PROGRESS!  I’m happy to report that we are making huge progress on both renovation projects – the beach house and the cottage, respectively.  The beach house project is much larger in scope so we’ve had to divide in order to conquer both projects.  In my previous reno related post called ‘Sweat Equity – Before and After’ (posted May 28th) I outlined the scope of each project, team work tips, safety concerns and money saving tips and tricks.  This post will serve as an update on the beach house project as we’ve made some significant gains over the past 7-8 weeks!  The ‘cottage project’ is coming along nicely too.  I’ll reserve that update for a future post 😉

S-o-o-o, we started with a thorough assessment of the property and structure.  Reminder – the structure is 2800 sq. ft., 60’ long, a rectangle, two floors.  It was very outdated, extremely well used, in desperate need of a lot of design rework & TLC and (we supposed, correctly) structural repair.  After devising a loosey-goosey floor plan and plan of destruction(!), we endeavored to gut the entire structure back to the studs.   While demolishing we exposed a frightening structural detail and a bizarre attempt at insulation.  Seriously, who insulates a wall with a table cloth?  Yes, we found a hideous orange/yellow/brown/green table cloth (or was it a mumu?) from the 70’s stuffed into a wall, above a window.  The horror of that colour combination and pattern … I digresssuffice it to say that we believethe absolute hideousness compelled someone to hide it there.  As if that wasn’t enough, we uncovered a portentous support issue whereby 2×4’s and 2×6’s were sloppily hammered together to form a support beam in the center of the structure on the ceiling above the main floor.  Thankfully, our contractor/superhero in disguise – Richard Lashbrook of Straight Line Carpentry – called it out before we started the building of (and additional support of) 88 rafters to reinforce the roof above the upper level.  One does not want to add more weight to a roof if the existing support posts and beams can barely handle the existing weight, does one?  Nooo.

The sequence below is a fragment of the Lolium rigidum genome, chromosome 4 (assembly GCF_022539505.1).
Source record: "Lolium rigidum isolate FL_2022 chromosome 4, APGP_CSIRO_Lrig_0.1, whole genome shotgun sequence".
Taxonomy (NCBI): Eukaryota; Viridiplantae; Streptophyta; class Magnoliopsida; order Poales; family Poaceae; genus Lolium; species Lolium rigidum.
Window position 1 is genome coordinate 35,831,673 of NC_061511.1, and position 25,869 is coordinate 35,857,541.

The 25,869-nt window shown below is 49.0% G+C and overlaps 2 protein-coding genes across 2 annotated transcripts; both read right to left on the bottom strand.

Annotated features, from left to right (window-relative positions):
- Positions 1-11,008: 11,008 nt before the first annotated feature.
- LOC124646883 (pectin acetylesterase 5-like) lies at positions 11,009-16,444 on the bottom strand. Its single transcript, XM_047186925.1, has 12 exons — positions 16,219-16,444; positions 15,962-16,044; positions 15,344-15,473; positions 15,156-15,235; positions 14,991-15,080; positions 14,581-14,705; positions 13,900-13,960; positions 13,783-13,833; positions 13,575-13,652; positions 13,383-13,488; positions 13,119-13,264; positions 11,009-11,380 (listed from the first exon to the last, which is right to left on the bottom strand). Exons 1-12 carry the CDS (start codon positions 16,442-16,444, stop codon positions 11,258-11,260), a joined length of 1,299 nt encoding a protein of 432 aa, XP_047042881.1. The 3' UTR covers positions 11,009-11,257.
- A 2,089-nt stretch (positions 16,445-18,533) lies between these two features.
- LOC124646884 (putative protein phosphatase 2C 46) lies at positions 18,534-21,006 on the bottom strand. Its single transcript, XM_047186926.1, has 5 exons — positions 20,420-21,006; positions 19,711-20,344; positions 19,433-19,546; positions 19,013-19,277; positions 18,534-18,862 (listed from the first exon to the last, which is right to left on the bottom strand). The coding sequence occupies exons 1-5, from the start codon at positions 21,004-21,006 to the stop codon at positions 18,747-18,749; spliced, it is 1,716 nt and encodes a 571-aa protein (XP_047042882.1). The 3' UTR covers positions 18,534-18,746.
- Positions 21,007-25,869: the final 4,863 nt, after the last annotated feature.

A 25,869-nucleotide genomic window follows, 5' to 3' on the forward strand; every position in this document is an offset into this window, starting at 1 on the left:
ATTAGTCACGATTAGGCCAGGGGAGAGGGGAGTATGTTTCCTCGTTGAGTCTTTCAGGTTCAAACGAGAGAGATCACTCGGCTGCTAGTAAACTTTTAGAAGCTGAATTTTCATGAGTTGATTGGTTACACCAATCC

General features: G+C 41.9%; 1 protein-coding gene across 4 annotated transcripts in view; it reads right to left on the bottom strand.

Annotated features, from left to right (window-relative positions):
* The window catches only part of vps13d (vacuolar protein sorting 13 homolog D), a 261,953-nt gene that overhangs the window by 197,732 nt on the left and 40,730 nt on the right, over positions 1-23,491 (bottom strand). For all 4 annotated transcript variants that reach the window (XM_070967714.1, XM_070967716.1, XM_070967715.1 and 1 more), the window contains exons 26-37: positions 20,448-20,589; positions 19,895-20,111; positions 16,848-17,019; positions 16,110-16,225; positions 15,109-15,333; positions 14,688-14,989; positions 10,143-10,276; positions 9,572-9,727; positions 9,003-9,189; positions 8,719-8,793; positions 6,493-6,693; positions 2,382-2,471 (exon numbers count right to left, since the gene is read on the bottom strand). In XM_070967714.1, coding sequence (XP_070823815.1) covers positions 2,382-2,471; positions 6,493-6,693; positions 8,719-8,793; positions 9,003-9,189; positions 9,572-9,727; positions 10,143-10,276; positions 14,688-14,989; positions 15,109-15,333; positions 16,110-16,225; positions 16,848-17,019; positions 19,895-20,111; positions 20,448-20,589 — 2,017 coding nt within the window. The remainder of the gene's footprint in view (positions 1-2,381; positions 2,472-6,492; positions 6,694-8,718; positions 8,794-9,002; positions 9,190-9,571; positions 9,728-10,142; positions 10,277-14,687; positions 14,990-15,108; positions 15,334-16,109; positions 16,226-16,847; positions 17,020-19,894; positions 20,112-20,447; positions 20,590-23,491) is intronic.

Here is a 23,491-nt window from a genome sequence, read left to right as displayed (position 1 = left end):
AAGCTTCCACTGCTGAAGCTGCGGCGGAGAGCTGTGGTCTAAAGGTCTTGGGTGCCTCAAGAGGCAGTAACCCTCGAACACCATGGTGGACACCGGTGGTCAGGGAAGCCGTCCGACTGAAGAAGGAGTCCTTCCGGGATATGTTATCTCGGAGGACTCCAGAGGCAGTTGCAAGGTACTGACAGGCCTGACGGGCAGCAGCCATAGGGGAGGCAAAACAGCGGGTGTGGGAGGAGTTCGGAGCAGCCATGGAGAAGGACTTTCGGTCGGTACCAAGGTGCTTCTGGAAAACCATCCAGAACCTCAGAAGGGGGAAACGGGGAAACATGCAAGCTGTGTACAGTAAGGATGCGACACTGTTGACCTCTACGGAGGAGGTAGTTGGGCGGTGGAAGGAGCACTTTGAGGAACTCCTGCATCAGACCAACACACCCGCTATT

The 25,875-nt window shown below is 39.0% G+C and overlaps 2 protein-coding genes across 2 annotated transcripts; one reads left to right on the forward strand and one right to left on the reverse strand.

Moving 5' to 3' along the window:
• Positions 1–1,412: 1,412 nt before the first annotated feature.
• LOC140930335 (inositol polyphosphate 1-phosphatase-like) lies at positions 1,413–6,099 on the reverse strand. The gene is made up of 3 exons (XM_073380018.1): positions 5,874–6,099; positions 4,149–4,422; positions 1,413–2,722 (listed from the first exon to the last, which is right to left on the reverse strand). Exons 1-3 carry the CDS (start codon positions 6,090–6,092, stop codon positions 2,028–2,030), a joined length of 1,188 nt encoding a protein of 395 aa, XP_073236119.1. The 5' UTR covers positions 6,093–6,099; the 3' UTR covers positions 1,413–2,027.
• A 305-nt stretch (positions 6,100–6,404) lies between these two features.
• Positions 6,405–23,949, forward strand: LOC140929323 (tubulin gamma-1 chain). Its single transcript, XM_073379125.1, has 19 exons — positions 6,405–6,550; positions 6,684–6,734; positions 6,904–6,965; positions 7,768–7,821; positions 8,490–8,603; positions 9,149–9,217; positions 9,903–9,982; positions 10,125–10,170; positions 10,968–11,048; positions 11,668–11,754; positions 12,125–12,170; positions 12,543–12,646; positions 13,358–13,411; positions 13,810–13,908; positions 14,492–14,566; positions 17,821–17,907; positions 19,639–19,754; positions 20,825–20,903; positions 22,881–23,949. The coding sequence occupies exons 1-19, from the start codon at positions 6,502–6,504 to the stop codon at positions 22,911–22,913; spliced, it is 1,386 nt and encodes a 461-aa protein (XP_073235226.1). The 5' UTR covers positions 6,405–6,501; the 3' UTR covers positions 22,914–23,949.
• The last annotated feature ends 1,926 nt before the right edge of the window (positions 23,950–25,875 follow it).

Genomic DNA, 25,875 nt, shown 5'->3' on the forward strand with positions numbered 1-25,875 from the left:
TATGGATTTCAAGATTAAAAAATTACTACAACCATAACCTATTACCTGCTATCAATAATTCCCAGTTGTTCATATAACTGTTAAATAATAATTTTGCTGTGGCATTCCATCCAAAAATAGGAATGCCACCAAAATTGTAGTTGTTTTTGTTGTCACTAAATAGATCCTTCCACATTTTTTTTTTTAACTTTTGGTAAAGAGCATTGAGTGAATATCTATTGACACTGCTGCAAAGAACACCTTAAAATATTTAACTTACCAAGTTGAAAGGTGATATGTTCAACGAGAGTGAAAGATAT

The complete rebuild and winterizing plan:  Time is of the essence as we have just a few months to install a gas heating/cooling source & electricity and plumbing before the snow flies across the Georgian Bay again!  Sourcing quotes, researching products/services/equipment and contractors, meeting contractors for assessments and getting permits and applications filed where necessary [i.e. for natural gas pipeline installation] takes excellent planning, resourcing and time management.  So, we divided the responsibilities among the team based on availability, knowledge and experience.  The task of sourcing quotes and contractors has been (self) assigned to me and John.  Richard’s initial focus was on the ceiling as the rest of the team assisted him and/or gutted the structure around him.  Check out the pictures of his detailed and AMAZING work below.  We now have a reinforced ceiling with brand-spanking new rafters and a few giant 2×14” x 16’ ridge beams straight down the center.  FYI:  Ridge beams are extremely HEAVY.  It takes at least 3 strong people to lift, hold, and fasten them to the ceiling and rafters.  You can see that we’ve opted for cathedral ceilings in every room on the second floor.  Beatiumus!  I’ll get more into our design aesthetic shortly.  We think the ceiling looks great; and we know it’s incredibly strong.   Really happy ’bout that!